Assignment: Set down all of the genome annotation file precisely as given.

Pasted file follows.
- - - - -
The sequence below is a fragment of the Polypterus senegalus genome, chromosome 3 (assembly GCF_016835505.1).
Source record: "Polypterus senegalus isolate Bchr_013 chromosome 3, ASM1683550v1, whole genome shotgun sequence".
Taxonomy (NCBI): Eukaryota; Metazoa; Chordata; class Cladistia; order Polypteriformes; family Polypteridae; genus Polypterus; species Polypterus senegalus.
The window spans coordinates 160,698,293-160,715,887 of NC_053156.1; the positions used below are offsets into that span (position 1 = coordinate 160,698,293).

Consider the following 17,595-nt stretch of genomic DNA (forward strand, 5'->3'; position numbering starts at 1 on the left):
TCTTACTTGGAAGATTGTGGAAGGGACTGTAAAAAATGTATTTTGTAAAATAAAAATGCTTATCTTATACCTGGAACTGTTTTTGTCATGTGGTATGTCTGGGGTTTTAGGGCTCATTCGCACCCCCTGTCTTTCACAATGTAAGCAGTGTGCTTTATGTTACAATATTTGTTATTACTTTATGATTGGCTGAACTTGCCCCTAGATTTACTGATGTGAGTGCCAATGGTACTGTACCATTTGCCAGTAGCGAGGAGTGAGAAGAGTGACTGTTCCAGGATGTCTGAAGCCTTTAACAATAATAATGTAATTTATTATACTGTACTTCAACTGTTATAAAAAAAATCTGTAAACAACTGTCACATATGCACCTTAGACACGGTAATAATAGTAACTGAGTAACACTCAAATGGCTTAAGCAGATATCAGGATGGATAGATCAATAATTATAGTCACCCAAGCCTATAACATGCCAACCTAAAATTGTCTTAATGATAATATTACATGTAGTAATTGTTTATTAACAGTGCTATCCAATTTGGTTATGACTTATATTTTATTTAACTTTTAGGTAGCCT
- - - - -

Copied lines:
The sequence below is a fragment of the Polypterus senegalus genome, chromosome 3 (assembly GCF_016835505.1).
Source record: "Polypterus senegalus isolate Bchr_013 chromosome 3, ASM1683550v1, whole genome shotgun sequence".
Taxonomy (NCBI): Eukaryota; Metazoa; Chordata; class Cladistia; order Polypteriformes; family Polypteridae; genus Polypterus; species Polypterus senegalus.
The window spans coordinates 160,698,293-160,715,887 of NC_053156.1; the positions used below are offsets into that span (position 1 = coordinate 160,698,293).

Consider the following 17,595-nt stretch of genomic DNA (forward strand, 5'->3'; position numbering starts at 1 on the left):
TCTTACTTGGAAGATTGTGGAAGGGACTGTAAAAAATGTATTTTGTAAAATAAAAATGCTTATCTTATACCTGGAACTGTTTTTGTCATGTGGTATGTCTGGGGTTTTAGGGCTCATTCGCACCCCCTGTCTTTCACAATGTAAGCAGTGTGCTTTATGTTACAATATTTGTTATTACTTTATGATTGGCTGAACTTGCCCCTAGATTTACTGATGTGAGTGCCAATGGTACTGTACCATTTGCCAGTAGCGAGGAGTGAGAAGAGTGACTGTTCCAGGATGTCTGAAGCCTTTAACAATAATAATGTAATTTATTATACTGTACTTCAACTGTTATAAAAAAAATCTGTAAACAACTGTCACATATGCACCTTAGACACGGTAATAATAGTAACTGAGTAACACTCAAATGGCTTAAGCAGATATCAGGATGGATAGATCAATAATTATAGTCACCCAAGCCTATAACATGCCAACCTAAAATTGTCTTAATGATAATATTACATGTAGTAATTGTTTATTAACAGTGCTATCCAATTTGGTTATGACTTATATTTTATTTAACTTTTAGGTAGCCT